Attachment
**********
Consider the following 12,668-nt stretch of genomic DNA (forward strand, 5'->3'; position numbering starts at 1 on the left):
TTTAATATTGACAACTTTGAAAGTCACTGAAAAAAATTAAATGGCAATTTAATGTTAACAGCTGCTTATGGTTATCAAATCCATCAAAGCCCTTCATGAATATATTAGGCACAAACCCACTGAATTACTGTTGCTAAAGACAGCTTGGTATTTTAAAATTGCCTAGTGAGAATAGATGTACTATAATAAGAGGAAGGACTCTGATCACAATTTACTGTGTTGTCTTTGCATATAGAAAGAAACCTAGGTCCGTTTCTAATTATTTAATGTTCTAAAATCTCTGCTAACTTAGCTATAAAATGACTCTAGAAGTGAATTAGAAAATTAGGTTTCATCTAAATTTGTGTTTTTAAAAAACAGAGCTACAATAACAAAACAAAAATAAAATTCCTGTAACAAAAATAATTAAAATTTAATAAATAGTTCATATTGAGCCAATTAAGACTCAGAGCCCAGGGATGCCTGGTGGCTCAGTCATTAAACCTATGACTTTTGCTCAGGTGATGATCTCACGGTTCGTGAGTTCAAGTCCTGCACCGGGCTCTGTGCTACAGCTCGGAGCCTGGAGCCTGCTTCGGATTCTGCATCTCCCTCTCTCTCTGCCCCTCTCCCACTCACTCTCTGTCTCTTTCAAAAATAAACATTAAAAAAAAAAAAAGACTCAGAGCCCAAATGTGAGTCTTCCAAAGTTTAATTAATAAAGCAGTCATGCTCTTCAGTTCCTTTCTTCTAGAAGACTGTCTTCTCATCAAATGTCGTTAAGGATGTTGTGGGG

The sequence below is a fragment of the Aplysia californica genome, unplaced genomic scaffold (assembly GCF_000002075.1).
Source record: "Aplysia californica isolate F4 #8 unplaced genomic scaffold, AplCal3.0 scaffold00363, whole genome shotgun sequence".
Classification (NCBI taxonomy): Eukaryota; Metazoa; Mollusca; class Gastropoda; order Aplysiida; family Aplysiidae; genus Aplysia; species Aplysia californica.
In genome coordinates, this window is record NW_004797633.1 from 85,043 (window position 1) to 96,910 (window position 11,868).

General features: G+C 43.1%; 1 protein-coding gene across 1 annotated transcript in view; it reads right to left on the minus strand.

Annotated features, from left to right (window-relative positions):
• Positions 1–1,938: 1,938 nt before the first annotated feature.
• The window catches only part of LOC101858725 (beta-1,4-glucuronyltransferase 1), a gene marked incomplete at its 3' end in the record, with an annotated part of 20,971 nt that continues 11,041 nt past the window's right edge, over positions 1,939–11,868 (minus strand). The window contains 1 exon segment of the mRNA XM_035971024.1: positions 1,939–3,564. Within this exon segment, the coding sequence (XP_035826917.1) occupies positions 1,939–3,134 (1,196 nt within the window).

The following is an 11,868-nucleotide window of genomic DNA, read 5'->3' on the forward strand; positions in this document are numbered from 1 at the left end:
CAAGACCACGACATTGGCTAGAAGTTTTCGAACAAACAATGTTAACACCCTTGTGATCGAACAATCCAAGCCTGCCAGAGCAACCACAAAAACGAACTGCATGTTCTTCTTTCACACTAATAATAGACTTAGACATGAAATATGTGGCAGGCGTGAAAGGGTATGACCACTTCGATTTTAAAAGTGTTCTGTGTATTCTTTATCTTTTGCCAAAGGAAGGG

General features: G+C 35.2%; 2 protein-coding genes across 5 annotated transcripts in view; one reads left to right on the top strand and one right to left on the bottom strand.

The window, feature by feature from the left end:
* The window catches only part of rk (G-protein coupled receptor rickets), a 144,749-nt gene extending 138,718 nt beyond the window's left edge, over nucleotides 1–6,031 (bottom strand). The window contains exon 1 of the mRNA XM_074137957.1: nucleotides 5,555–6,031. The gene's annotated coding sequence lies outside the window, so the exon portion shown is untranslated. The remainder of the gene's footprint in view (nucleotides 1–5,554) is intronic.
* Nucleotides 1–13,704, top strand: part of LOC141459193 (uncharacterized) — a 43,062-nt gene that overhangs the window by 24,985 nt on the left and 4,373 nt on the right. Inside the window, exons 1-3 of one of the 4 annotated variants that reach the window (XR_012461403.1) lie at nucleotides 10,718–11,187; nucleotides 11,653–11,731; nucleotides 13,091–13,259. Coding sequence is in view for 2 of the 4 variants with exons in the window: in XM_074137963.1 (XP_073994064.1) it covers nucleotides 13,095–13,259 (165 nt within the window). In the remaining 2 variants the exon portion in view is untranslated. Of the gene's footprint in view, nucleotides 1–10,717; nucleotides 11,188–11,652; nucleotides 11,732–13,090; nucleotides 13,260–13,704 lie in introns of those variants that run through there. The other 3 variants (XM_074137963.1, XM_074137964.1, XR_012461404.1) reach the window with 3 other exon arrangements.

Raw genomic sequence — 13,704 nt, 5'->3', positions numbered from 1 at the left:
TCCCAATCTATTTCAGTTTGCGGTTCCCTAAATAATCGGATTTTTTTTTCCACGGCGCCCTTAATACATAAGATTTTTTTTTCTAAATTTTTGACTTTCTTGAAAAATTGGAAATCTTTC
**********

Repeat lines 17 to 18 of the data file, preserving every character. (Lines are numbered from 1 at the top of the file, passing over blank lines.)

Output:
Raw genomic sequence — 13,704 nt, 5'->3', positions numbered from 1 at the left:
TCCCAATCTATTTCAGTTTGCGGTTCCCTAAATAATCGGATTTTTTTTTCCACGGCGCCCTTAATACATAAGATTTTTTTTTCTAAATTTTTGACTTTCTTGAAAAATTGGAAATCTTTC